In Columbia, South Carolina the Deficit hits the bus system

An unexpectedly huge $3 million budget shortfall for the Columbia area’s bus system is likely to cut the number of routes in half and cost as many as 40 jobs in the company that operates the buses, transit officials disclosed Wednesday.

The figures were released at a specially called meeting of the Central Midlands Regional Transit Authority board attended by fewer than the required seven-member quorum. The board took no action but asked chairwoman Joyce Dickerson to make an appeal to Columbia City Council to offset $618,000 of the red ink.

That still would leave a $2.5 million shortage for the fiscal year that begins Oct. 1.

Read it all.


Posted in * Economics, Politics, * South Carolina, City Government, Economy, Labor/Labor Unions/Labor Market, Politics in General, The Credit Freeze Crisis of Fall 2008/The Recession of 2007--

7 comments on “In Columbia, South Carolina the Deficit hits the bus system

  1. Sarah says:

    “unexpectedly huge” . . . you have to just smile at that.

    Looks as if the people in Columbia were *dead right* in rejecting the additional sales tax last year to support a bus system that practically nobody uses.

    And rather than accept that referendum rejection of more taxes, the leadership of the city and county [i]chose to randomly add taxes into the utility bills[/i] and designated those additional taxes to the bus budget — a shameless act of government thievery.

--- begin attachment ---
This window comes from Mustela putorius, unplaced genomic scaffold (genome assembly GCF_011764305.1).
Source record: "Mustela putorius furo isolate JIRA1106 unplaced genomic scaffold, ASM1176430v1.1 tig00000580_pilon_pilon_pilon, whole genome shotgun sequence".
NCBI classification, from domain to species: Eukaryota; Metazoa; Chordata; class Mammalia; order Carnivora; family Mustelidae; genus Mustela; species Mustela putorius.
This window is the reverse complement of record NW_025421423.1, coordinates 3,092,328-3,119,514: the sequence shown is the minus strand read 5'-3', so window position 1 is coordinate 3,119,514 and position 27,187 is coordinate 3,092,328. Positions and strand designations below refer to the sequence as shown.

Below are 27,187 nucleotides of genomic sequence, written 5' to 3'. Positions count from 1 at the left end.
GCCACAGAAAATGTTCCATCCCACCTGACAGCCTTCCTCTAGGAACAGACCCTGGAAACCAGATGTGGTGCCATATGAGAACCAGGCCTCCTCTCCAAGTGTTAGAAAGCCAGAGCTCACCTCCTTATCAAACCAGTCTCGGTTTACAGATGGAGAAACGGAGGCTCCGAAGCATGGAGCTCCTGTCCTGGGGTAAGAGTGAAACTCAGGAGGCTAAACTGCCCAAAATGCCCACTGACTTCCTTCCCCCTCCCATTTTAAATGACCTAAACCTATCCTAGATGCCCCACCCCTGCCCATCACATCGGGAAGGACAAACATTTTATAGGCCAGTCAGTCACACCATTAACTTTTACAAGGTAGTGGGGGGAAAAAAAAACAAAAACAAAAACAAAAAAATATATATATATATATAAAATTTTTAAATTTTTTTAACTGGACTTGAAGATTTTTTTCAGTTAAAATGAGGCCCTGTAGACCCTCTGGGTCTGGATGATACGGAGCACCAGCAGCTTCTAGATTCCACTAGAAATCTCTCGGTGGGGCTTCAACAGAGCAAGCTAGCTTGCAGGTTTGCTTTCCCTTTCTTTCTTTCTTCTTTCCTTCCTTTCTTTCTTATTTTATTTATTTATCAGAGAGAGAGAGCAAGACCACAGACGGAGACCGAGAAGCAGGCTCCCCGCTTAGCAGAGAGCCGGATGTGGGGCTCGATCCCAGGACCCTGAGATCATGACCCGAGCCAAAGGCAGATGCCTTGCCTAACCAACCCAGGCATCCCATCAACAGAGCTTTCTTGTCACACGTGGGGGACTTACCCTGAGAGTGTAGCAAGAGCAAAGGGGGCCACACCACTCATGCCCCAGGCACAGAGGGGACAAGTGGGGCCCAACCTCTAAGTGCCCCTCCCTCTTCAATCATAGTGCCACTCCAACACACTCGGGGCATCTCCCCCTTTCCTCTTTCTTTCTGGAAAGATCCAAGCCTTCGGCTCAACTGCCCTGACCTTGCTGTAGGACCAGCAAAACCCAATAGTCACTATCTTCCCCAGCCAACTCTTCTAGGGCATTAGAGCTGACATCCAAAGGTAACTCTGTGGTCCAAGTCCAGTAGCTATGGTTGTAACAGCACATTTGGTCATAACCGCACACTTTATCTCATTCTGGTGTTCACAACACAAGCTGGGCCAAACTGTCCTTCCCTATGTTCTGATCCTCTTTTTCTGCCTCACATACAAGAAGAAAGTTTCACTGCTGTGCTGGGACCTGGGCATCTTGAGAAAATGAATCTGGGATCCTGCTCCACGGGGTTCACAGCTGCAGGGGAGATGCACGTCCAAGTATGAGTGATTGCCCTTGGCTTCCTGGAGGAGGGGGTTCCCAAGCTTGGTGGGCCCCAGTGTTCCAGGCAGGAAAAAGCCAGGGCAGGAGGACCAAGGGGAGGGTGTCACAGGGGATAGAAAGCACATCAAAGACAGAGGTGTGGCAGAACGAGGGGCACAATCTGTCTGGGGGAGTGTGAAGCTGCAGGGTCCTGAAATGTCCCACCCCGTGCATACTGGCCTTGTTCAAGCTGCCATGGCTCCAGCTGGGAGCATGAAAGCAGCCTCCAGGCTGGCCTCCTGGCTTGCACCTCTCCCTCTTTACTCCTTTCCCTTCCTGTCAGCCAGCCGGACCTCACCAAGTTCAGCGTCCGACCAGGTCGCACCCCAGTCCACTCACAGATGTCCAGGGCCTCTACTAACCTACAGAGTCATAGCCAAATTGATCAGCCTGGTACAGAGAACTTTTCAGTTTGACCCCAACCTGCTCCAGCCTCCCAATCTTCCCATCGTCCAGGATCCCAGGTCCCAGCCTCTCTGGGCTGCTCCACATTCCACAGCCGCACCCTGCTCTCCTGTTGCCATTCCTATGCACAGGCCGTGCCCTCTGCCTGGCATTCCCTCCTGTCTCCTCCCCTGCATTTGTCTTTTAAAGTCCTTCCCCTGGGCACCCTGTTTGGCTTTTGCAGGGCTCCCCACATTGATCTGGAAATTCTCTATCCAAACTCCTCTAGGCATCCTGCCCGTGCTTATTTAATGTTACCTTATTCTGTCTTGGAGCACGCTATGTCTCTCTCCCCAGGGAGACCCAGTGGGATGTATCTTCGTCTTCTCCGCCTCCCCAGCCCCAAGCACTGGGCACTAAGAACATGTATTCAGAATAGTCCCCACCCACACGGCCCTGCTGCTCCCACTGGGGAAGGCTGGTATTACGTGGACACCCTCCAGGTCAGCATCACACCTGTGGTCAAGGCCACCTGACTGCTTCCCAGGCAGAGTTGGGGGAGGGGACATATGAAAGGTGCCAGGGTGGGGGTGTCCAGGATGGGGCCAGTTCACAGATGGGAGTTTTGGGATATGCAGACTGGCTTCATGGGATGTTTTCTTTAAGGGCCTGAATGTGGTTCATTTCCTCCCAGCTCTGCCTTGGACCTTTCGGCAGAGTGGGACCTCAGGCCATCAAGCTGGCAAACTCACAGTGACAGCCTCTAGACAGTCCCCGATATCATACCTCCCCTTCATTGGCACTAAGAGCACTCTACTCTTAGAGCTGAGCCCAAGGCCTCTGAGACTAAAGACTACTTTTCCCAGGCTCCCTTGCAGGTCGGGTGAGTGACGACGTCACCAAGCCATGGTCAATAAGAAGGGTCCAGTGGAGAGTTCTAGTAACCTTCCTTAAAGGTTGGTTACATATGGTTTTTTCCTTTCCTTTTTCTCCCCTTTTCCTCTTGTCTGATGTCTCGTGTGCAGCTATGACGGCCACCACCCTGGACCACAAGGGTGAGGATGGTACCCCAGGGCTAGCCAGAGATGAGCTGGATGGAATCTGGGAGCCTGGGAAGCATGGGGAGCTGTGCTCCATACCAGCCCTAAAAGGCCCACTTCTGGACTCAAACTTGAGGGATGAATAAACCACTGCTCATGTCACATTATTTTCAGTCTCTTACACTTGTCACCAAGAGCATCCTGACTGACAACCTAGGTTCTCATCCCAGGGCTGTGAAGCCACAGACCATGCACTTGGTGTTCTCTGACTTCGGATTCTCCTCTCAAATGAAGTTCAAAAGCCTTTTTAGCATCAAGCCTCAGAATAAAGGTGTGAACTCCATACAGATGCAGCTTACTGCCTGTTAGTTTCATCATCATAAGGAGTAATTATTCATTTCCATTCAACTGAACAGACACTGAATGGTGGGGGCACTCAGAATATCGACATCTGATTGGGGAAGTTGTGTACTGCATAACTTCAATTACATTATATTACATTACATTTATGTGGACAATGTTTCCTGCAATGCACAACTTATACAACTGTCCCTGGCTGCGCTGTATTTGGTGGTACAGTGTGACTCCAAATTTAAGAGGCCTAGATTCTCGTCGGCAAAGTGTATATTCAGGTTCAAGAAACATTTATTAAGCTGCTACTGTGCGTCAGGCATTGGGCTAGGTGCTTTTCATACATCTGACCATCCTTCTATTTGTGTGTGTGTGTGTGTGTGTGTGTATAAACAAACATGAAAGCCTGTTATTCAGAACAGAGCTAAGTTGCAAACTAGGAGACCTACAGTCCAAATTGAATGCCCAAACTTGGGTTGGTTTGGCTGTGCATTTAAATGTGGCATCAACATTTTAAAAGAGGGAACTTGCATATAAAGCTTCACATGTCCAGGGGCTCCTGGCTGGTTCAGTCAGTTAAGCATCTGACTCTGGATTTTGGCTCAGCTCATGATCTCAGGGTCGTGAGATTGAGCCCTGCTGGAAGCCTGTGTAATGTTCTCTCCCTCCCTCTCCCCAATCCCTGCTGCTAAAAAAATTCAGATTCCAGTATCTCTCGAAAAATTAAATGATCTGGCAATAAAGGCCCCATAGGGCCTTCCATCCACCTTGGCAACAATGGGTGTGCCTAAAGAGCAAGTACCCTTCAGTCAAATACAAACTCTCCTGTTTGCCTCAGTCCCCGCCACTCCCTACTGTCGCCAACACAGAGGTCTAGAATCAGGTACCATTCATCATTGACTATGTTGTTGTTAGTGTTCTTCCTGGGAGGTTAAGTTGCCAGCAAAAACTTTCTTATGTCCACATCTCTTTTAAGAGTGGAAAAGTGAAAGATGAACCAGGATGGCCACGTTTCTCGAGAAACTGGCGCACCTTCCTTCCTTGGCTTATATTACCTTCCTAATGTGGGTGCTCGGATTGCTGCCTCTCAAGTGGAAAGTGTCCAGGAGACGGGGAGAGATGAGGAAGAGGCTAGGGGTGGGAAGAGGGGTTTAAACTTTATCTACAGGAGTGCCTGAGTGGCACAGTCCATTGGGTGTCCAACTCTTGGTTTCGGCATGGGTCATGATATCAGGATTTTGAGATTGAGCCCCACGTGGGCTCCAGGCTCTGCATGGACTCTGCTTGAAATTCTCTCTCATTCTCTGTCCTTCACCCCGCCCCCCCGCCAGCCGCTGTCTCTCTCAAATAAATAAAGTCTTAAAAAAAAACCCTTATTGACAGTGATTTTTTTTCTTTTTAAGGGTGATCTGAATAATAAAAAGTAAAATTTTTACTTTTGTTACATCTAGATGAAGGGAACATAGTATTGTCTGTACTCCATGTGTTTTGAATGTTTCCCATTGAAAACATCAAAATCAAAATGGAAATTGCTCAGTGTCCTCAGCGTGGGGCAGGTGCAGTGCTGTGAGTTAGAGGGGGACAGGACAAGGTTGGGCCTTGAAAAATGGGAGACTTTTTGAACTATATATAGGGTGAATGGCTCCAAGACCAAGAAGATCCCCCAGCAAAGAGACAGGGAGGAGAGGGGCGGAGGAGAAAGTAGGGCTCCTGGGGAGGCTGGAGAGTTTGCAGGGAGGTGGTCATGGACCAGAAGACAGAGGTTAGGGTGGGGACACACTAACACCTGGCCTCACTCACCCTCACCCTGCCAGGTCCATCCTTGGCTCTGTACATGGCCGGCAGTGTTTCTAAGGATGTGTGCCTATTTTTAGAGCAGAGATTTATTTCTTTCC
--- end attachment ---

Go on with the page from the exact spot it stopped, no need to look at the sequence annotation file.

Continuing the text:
There’s a simple solution to the wholly unsurprising and expected bus budget woes.

    Charge the actual cost of the use of the buses and cut the routes to actually the [few] routes for which there are actual riders.

  2. John Wilkins says:

    In a state that generally dislikes government, it’s not surprising that the government agency is badly managed. It’s the pygmalion effect.

    Why is it that many of these agencies aren’t transparent. I’m glad we have a good public transportation system in NY, but MTA’s unwillingness to open its books is maddening.

  3. Jeremy Bonner says:

    [i]Transit is a necessary part of a thriving community, but Columbia is simply too spread out to make a transit system efficient. There’s just not enough density of population or destinations on any given route to make the system viable. It’s unfortunate, but true.[/i]


    The above comment was posted on the original article. Is it a fair conclusion? I would have assumed that with a significant service sector, it would be in employers’ interest to ensure that car-less workers can actually reach their place of employment.

  4. Sarah says:

    Hi Jeremy Bonner — sorry for the delay in responding.

    I think it is a fair conclusion — but probably a fair conclusion for most urban areas in the Southeast and the West. I don’t think people elsewhere quite understand just how “rural” even the most urban areas here are. The fair capital city of our state has an airport that most in the northeast and midwest would sniff with disdain over. With the exception of perhaps Birmingham, Atlanta, Orlando, Charlotte, Raleigh/Durham, and a few other major metropolitan areas in the SE I wouldn’t bother with a “transit system” — the routes are very very sparsely populated and there really isn’t much of an “urban center.” The downtown of Columbia — as much as they have tried — is pretty much a ghost-town on the weekends — remember half of the “commerce” is actually government worker.